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Topography of genetic loci in tissue samples: towards new diagnostic tool using interphase FISH and high-resolution image analysis techniques.

  • Koutná, I
  • Kozubek, S
  • Zaloudík, J
  • Kozubek, M
  • Lukásová, E
  • Matula, P
  • Bártová, E
  • Skalníková, M
  • Cafourková, A
  • Jirsová, P
Published Article
Analytical cellular pathology : the journal of the European Society for Analytical Cellular Pathology
Publication Date
Jan 01, 2000
PMID: 11205320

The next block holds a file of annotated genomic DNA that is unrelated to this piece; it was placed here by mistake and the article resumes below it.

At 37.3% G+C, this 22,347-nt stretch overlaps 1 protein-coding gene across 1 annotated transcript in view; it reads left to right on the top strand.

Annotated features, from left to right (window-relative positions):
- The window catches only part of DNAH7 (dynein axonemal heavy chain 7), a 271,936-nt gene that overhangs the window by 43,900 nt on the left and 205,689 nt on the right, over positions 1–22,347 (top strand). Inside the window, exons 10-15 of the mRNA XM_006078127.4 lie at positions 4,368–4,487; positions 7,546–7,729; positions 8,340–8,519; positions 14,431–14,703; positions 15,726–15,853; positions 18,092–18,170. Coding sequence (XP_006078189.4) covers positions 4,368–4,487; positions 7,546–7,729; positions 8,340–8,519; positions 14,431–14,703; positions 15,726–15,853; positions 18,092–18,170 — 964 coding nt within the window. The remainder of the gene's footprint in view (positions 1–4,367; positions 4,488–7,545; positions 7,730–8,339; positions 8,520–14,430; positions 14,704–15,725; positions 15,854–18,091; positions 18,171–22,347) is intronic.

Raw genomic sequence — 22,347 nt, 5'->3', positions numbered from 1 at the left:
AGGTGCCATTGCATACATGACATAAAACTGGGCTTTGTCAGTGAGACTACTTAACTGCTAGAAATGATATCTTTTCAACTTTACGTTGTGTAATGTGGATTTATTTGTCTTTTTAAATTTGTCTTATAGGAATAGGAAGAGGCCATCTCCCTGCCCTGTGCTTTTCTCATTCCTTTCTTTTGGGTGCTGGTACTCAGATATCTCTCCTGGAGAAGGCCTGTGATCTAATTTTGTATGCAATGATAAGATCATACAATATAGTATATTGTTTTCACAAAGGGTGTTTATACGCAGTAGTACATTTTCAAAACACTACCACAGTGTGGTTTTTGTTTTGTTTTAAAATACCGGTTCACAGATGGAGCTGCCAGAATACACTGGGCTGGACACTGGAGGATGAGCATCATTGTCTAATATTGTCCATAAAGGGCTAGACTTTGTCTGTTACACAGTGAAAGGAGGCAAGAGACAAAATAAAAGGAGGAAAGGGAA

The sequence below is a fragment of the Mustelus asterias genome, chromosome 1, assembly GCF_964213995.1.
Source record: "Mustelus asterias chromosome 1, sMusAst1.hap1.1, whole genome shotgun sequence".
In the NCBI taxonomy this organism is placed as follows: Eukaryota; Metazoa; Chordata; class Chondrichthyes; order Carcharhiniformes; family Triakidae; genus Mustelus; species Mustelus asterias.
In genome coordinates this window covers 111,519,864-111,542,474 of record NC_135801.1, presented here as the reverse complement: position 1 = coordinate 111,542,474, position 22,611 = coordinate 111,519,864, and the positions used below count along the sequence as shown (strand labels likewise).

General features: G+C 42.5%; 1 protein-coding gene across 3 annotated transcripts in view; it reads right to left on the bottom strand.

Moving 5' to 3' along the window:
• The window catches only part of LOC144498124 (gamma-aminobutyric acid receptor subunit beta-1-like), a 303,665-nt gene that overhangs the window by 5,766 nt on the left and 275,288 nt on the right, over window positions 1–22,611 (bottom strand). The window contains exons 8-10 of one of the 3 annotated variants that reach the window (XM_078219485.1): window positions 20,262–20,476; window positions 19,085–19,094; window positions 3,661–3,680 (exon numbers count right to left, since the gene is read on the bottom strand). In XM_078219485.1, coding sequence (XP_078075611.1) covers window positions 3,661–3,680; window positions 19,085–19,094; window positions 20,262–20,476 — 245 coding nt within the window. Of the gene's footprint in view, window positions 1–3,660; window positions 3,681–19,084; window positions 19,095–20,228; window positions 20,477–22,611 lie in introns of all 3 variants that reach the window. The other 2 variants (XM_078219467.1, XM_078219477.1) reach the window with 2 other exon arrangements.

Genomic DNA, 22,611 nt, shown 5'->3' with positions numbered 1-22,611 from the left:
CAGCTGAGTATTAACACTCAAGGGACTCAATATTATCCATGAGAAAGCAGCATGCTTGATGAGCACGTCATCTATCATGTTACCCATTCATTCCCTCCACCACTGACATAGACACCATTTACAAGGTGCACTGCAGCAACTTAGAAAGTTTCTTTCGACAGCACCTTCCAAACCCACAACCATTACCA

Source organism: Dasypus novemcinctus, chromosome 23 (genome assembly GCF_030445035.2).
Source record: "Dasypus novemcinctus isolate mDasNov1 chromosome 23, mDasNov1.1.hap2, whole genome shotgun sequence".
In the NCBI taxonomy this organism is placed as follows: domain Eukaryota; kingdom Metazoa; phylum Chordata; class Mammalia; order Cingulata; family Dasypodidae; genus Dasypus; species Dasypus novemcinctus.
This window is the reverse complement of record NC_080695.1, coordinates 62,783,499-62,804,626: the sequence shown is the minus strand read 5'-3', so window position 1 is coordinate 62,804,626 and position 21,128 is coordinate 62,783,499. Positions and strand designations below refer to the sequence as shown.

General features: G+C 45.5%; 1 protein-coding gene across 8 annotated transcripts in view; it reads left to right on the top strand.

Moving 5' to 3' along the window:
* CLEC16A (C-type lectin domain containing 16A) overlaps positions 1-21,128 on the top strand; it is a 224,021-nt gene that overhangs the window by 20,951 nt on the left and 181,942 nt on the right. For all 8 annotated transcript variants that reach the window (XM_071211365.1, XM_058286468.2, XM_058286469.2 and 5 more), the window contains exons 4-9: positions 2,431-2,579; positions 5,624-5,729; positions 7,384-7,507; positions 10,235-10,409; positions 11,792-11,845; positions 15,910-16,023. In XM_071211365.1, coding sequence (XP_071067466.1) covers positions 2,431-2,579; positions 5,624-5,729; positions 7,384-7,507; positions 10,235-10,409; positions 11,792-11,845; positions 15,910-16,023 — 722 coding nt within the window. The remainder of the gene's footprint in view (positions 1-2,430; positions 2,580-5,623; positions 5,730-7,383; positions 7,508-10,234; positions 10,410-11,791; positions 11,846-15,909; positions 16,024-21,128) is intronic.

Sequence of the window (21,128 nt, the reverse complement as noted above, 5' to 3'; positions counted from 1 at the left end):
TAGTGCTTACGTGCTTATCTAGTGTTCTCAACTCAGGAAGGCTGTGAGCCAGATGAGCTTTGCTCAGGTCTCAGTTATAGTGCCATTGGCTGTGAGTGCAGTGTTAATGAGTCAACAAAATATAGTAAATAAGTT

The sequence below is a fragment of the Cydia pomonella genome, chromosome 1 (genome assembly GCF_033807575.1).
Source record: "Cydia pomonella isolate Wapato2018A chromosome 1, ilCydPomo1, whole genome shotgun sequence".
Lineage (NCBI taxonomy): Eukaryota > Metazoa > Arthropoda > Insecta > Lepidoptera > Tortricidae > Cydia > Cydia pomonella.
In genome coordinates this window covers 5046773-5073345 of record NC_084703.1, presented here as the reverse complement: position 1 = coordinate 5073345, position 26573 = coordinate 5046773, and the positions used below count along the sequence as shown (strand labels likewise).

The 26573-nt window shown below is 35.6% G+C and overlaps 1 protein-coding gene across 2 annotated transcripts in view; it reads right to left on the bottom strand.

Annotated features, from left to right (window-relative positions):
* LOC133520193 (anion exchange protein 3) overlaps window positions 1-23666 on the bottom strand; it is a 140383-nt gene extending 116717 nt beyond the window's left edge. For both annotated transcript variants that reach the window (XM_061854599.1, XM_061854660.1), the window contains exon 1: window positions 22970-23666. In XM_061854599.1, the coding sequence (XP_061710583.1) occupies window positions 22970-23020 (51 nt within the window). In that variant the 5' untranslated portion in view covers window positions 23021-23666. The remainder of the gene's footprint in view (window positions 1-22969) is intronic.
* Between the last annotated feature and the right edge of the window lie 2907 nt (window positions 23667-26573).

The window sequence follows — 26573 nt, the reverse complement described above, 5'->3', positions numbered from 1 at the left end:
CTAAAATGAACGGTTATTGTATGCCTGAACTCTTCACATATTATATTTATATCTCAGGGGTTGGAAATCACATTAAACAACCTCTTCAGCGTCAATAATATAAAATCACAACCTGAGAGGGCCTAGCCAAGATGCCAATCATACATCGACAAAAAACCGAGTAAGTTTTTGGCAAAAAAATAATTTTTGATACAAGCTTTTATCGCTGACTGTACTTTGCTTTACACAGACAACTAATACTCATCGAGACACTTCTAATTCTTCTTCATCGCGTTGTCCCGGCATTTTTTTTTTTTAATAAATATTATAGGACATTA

Using single and dual colour fluorescence in situ hybridisation (FISH) combined with image analysis techniques the topographic characteristics of genes and centromeres in nuclei of human colon tissue cells were investigated. The distributions of distances from the centre-of-nucleus to genes (centromeres) and from genes to genes (centromeres to centromeres) were studied in normal colon tissue cells found in the neighbourhood of tumour samples, in tumour cell line HT-29 and in promyelocytic HL-60 cell line for comparison. Our results show that the topography of genetic loci determined in 3D-fixed cell tissue corresponds to that obtained for 2D-fixed cells separated from the tissue. The distributions of the centre-of-nucleus to gene (centromere) distances and gene to gene (centromere to centromere) distances and their average values are different for various genetic loci but similar for normal colon tissue cells, HT-29 colon tumour cell line and HL-60 promyelocytic cell line. It suggests that the arrangement of genetic loci in cell nucleus is conserved in different types of human cells. The investigations of trisomic loci in HT-29 cells revealed that the location of the third genetic element is not different from the location of two homologues in diploid cells. We have shown that the topographic parameters used in our experiments for different genetic elements are not tissue or tumour specific. In order to validate high-resolution cytometry for oncology, further investigations should include more precise parameters reflecting the state of chromatin in the neighbourhood of critical oncogenes or tumour suppresser genes.

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